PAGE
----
SIDNER: Now, we should also mention that the racial overtones and undertones both in this case have been very obvious. There was a moment in court that a lot of people are not going to forget, and that is what made people in the courtroom gasp and sent Ahmaud Arbery's mother running out of court as fast as she could, horrified after one of the prosecutors talked about his appearance and mentioned his dirty long toenails. That really got people talking about dehumanization.

For the prosecution, the prosecution actually mentioned that in her last words to the jury, saying that this is a defense tactic 101, and that it is offensive. John?

BERMAN: Sara, please keep us posted. Could be a very, very important day there.

KEILAR: Kevin Gough, the attorney for William "Roddie" Bryan, was pressed last night about his multiple requests to bar black faith leaders from the courtroom. Let's listen.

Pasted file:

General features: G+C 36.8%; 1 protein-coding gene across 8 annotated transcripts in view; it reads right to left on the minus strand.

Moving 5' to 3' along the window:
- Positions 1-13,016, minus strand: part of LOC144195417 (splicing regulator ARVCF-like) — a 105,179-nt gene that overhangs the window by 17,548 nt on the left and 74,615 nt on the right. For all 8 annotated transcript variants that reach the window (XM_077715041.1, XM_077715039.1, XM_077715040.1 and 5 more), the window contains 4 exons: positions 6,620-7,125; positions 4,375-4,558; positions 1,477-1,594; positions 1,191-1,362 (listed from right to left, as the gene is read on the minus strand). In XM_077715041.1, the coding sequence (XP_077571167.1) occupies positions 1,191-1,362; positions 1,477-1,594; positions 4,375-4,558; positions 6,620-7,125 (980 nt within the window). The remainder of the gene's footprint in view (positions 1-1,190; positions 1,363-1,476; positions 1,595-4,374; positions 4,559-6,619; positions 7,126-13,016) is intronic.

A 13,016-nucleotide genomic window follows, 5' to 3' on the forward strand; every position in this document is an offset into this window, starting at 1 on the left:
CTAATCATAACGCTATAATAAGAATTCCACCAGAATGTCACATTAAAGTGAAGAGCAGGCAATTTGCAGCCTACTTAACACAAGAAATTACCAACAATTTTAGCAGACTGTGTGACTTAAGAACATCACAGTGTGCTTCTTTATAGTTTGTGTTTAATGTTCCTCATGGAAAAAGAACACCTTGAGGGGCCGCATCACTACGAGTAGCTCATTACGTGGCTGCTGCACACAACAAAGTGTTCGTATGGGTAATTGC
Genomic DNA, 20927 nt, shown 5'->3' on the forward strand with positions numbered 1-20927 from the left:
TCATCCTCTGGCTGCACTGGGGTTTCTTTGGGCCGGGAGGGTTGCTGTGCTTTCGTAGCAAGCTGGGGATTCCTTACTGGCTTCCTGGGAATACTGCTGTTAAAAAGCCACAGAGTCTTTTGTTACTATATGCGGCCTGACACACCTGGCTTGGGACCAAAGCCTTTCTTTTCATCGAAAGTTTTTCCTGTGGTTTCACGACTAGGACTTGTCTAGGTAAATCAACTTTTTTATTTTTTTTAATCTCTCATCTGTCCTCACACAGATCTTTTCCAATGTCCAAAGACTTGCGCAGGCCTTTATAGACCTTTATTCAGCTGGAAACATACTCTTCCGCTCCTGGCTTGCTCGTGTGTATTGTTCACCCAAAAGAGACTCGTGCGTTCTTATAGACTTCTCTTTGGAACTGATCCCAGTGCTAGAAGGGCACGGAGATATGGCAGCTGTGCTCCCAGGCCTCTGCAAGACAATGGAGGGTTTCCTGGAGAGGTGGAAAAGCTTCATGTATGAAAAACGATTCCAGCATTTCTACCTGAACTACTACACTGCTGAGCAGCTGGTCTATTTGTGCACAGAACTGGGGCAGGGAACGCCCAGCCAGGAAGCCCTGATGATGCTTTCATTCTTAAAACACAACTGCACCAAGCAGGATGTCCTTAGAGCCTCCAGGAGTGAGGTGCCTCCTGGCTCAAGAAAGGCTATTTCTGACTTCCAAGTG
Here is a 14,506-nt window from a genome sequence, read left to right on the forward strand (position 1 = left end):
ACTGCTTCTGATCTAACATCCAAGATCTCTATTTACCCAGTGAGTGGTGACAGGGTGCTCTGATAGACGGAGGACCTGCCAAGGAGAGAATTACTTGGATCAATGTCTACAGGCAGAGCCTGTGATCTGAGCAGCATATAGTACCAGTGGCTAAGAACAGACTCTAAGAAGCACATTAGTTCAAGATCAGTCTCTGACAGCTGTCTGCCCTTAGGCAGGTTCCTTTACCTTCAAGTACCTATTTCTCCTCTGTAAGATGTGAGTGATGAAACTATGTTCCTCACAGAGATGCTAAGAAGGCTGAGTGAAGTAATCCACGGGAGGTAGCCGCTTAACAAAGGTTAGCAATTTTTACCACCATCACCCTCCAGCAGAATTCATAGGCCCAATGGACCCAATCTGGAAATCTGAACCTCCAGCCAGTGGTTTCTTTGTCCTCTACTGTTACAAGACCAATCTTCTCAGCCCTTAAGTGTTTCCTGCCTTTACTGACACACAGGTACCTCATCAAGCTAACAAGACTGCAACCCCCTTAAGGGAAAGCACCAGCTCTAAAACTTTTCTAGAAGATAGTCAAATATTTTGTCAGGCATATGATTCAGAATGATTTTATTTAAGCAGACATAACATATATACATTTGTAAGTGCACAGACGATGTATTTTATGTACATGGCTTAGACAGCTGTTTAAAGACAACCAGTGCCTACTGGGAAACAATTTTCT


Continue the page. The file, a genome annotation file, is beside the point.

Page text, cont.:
CHRIS CUOMO, CNN ANCHOR: Why do you think about pastors in terms of black and white?

KEVIN GOUGH, DEFENSE ATTORNEY FOR WILLIAM "RODDIE" BRYAN: I don't think of pastors in terms of black and white. And let's be clear. If you were in that courtroom sitting in my chair, representing Roddie Bryan, you would be doing exactly the same thing.

CUOMO: No, I wouldn't.

GOUGH: We have no problem with black people being in the gallery. Never did. Never will. Chris, you can call me -- Chris, you can call me ignorant. You can call me anything you want. But I'm here representing Roddie Bryan, and I'm going to defend my client to the best of my ability, and I don't really care whether the people in the cheap seats like it or not.


KEILAR: Joining us now to discuss is Benjamin Crump. He is the civil rights attorney who is representing the father of Ahmaud Arbery. Ben, just to be clear, that attorney equated black pastors with the Klan. What do you say to that, Gough claiming that his opposition to black pastors being in the courtroom wasn't about race?

BENJAMIN CRUMP, ATTORNEY FOR GEORGE FLOYD FAMILY: Well, I think it is ludicrous when everybody heard him specifically say black pastors. And this whole tragedy, and this entire trial harkens back to the Jim Crow era. When you really think about this young black man jogging and this white lynch mob who suspects he's done something criminal, they don't call the police, they don't give him due process. They chase him and kill him.